Pre-owned Update: July 2014

Aviation International News » July 2014
July 4, 2014, 4:30 AM

Buyers continue to make their collective presence felt in the pre-owned market, pushing worldwide inventory to multiyear lows following a consistent contraction since last year’s NBAA Convention. Since that time, the market outflow of choices has exceeded the inflow and levels have dipped from 2,600 then to about 2,335 today, a level not seen since the summer of 2008. There are likely a number of factors affecting the depletion, including the perception of an improved U.S. economy, which has stimulated sales activity. In some cases, operators have taken their aircraft off the market and recommitted to deploying them as the business environment in which they operate has improved.

While this downward inventory trend has been in place for the last five years, with a consistent year-over-year depletion of offerings, in the past three quarters activity has heated up significantly. Since the inventory peak in 2009, the number of aircraft for sale worldwide has descended by roughly 750 aircraft, with the last eight months accounting for one third of that figure. That offers a fairly clear indication that this market segment is off life support and breathing on its own. The flurry of activity will likely pull back a bit in the summer months, but the market could be setting up for a more active fall than we have seen in years.

One catalyst is attractive pricing. Over the past several years, even some jaw-dropping low prices did little to stimulate sales, with would-be buyers appearing to fixate more on operating costs than acquisition costs. If the next eight months are anything like the past eight, we are sure to see prices, which have been pummeled, begin to recover. That said, I don’t know of anyone who believes we will ever come close to recovering more than a small fraction of the value lost, even after accounting for normal depreciation.

Buyers Seek Expertise

Perhaps to cut through the clutter of some markets that are still top heavy, there seems to be a rise in the number of buyers hiring brokers to acquire aircraft. In the shifting market buyers are looking for an edge. For example, a buyer might see 20 aircraft for sale on a website but then come to realize that half of these options are overseas. That could be a big deterrent for many buyers who don’t relish the daunting task of gathering copious amounts of information to satisfy due diligence. Case in point is the Citation XLS, which has twice as many for sale today in Europe as in North America. To a buyer, the choice of 20 looks like plenty, but only one third are based in the U.S. and 60 percent are in Europe. One reason for this has to be Europe’s accelerated buying activity during the mid-2000s, when for the first time ever more new aircraft were being delivered into that region than into North America. Fast forward to today and with a struggling European economy juxtaposed against a recovering U.S. economy, one can understand the dichotomy.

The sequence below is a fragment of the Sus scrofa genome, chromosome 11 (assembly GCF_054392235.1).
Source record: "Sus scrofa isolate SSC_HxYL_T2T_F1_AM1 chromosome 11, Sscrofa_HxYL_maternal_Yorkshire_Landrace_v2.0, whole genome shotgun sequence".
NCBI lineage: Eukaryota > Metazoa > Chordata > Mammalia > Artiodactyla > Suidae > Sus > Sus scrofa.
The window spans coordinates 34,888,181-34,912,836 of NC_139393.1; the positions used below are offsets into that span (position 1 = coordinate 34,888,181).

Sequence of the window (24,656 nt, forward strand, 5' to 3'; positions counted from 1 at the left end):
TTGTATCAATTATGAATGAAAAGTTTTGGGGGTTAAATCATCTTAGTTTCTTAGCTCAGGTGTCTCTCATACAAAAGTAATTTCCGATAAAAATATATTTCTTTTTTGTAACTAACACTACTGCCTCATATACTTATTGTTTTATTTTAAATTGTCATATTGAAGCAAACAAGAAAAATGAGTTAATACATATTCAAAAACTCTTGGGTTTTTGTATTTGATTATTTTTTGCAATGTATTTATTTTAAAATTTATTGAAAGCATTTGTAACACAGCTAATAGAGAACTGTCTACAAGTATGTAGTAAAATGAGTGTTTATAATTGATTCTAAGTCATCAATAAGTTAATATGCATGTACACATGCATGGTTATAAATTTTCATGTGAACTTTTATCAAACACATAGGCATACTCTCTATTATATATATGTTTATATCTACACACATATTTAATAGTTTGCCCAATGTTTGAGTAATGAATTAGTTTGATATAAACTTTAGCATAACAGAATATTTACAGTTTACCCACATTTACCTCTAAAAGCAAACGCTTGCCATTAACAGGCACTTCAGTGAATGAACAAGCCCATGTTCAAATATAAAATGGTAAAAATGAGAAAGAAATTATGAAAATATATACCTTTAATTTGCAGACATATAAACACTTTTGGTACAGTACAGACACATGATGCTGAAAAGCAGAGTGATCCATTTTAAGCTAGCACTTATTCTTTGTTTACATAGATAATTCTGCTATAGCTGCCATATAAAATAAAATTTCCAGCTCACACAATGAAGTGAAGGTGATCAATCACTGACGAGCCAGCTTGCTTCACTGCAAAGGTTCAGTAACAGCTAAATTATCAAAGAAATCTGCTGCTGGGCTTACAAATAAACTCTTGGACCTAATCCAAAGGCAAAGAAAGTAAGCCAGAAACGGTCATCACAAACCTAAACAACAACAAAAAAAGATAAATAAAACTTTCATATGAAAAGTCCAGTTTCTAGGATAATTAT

A buyer who limits the search to North America has 1,364 choices of all model types for sale right now, or about 12 percent of the fleet. However, if he wants to stick to a model manufactured in 2000 or later, the number of choices drops to 436, or about 7 percent of the fleet. In contrast, 400 aircraft (15 percent of the fleet) are for sale in Europe; apply the 2000 or newer requirement and the choices there tighten to 258 or 13 percent. The smaller differential speaks to the younger fleet in Europe compared with North America. Regardless, when comparing both markets, the differential has remained fairly consistent for quite some time, with the European choices nearly double, in percentage terms, what’s available in North America.

It’s typical for activity to slow in the summer, and while this summer will likely be no exception, what appears to be pent-up buyer demand could make the respite briefer than usual. Typically we experience an inventory build between June and August, but last year that didn’t happen; instead, inventory trod water, shifting nearly imperceptibly, hovering in a narrow band. If that repeats itself over the next couple of months, we should see the breadth of the pricing stabilization begin to encompass more model types as we head into the most active part of the year.

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